Statutory sick pay arrangements in the UK are in breach of legal obligations under the European Social Charter, according to the Council of Europe.
A report by the council’s European Committee of Social Rights (ECSR) found that sick pay and employment and support allowance in the UK are inadequate and do not meet the requirements under EU law.
It claimed that, in many cases, sick people were receiving less than 40% of the median income of the UK, although some people were entitled to claim additional benefits.
The report said: “Accordingly, regardless of the additional social assistance benefits which might be available, the committee considers that the level of these benefits is manifestly inadequate.”
Sick pay and absence
The ECSR also found that a change in the law three years ago to remove the need for self-employed people in certain industries to comply with the Health and Safety at Work Act 1974 was discriminatory and fell foul of EU law.
In 2015, the Government changed the way health and safety law was applied to self-employed workers so that only those who carried out activity that posed a risk to the health and safety of others, such as the public or customers, were covered.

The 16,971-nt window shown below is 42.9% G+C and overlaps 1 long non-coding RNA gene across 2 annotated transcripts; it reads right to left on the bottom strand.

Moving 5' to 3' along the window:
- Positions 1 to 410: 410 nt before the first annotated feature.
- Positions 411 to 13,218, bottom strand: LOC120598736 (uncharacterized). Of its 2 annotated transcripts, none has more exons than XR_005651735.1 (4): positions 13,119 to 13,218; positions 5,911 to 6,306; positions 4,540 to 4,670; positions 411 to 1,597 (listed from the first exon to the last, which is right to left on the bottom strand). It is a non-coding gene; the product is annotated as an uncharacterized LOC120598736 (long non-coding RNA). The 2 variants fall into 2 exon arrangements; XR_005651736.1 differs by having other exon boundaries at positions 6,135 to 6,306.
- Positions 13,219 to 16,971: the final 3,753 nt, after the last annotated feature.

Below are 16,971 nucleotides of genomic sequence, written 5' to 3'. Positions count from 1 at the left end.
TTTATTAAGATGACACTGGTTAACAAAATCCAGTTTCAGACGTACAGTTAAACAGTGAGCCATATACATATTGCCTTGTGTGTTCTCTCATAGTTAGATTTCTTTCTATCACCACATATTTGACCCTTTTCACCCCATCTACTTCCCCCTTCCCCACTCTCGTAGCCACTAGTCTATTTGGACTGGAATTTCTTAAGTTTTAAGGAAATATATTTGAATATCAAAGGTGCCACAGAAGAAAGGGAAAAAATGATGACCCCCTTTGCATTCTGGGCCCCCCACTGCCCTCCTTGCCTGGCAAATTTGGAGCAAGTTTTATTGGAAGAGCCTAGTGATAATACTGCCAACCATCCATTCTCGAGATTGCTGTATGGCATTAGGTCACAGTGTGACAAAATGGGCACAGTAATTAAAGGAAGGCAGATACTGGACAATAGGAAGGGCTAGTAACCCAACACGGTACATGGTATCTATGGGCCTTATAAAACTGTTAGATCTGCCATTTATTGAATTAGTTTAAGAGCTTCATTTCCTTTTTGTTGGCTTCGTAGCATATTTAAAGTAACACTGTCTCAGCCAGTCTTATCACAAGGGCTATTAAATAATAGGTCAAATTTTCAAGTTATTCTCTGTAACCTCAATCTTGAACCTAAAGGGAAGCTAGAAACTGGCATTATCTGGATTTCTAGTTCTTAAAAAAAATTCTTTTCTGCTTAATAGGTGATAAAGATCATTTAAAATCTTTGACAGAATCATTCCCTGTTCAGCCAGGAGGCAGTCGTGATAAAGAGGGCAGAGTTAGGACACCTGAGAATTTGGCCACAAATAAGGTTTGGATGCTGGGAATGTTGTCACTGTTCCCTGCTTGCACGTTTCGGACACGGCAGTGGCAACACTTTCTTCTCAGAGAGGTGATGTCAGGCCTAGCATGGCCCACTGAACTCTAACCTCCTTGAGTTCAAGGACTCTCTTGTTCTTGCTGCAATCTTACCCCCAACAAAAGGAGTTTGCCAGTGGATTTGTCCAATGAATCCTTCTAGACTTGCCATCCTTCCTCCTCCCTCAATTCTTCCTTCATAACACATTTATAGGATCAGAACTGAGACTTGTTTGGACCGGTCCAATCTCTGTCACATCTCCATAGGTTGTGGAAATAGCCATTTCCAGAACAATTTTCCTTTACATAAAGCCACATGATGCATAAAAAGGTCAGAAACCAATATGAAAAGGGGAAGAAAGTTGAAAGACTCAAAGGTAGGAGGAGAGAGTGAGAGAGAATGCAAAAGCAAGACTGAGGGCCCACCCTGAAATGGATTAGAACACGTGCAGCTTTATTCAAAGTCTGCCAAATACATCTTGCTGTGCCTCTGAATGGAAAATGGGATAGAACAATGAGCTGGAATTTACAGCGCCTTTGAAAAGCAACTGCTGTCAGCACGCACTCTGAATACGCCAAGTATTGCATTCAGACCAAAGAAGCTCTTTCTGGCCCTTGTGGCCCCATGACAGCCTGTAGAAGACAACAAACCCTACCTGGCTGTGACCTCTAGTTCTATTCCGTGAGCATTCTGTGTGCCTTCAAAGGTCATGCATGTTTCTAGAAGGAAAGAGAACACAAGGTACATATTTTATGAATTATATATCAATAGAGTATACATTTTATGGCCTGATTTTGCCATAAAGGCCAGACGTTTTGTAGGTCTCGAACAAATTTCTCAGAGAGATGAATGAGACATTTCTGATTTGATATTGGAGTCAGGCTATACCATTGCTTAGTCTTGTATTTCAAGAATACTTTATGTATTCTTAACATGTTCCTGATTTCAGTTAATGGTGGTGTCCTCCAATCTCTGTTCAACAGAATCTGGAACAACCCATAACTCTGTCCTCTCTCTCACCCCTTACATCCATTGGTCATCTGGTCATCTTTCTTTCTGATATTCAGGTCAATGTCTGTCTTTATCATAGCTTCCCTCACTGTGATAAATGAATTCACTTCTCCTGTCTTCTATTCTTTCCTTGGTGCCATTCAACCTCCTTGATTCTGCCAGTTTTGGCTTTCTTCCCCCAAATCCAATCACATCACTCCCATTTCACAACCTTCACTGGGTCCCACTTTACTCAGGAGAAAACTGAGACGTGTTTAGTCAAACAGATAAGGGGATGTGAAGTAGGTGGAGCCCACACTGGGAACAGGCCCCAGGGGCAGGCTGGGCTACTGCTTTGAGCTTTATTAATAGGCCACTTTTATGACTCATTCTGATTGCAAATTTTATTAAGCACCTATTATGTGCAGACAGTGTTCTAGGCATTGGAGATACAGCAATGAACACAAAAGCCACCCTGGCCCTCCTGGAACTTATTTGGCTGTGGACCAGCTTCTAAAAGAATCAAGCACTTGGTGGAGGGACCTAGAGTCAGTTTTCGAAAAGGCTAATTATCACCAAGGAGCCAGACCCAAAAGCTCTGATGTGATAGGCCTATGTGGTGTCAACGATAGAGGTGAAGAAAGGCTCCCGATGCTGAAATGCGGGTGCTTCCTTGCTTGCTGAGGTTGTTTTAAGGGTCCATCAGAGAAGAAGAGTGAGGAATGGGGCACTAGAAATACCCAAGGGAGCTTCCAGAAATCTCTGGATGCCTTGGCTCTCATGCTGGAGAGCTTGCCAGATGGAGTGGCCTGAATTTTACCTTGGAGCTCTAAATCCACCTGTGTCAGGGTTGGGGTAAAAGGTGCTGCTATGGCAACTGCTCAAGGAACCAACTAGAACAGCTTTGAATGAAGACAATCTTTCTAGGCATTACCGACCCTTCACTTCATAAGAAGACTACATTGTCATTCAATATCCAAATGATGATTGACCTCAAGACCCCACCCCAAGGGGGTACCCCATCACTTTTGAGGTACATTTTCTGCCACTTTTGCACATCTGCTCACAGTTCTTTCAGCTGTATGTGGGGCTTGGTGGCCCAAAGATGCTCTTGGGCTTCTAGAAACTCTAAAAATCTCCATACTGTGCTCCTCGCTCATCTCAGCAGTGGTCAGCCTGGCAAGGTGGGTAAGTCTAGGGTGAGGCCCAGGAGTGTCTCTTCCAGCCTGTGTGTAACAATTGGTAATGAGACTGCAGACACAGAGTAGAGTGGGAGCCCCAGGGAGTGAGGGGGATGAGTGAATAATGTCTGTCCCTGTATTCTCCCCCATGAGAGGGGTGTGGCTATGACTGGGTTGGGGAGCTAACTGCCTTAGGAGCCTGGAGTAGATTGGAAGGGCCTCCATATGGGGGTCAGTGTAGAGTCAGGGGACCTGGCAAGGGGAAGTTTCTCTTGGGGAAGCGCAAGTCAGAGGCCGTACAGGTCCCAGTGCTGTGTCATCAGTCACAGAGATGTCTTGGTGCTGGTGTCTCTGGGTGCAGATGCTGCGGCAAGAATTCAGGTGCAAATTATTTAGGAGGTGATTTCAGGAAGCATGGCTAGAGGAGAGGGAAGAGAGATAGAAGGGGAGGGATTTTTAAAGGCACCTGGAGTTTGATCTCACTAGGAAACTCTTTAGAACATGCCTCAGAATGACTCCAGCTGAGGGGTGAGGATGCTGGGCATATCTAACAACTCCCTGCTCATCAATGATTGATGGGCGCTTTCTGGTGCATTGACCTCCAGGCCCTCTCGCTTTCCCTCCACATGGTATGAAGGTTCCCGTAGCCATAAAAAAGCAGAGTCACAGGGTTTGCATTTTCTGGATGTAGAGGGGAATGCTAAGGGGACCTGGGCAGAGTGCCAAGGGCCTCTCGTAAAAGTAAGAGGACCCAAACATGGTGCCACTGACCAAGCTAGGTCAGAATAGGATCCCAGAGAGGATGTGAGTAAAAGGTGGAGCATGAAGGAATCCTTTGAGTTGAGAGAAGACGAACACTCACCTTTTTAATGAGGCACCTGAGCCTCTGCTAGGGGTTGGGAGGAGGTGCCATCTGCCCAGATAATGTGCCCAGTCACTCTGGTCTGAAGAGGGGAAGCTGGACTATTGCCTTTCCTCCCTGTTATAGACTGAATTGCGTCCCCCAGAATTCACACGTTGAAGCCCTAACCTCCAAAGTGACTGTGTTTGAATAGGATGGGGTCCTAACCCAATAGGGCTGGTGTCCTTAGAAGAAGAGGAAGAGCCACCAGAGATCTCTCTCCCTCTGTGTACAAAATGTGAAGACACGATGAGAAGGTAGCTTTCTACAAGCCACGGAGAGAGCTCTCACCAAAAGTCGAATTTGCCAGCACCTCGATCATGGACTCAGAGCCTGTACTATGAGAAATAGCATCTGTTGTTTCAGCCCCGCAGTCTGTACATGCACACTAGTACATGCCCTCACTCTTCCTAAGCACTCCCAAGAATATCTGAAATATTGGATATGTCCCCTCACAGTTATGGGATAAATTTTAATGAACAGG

“All workers, including the self-employed, must be covered by health and safety at work regulations as long as employed and self-employed workers are normally exposed to the same risks,” the ECSR said.
A spokesman for the Department for Work and Pensions told the Guardian that the UK’s welfare system “is among the best in the world”.
He said: “We spend over £90bn a year supporting people of working age, including those who are out of work or on a low income.”
From 6 April, the rate of statutory sick pay is set to increase from £89.35 to £92.05. To receive the statutory payment, an employee’s average earnings must be equal to or more than the lower earnings limit of £116. Statutory rates for maternity, paternity, shared parental leave and adoption are also expected to increase.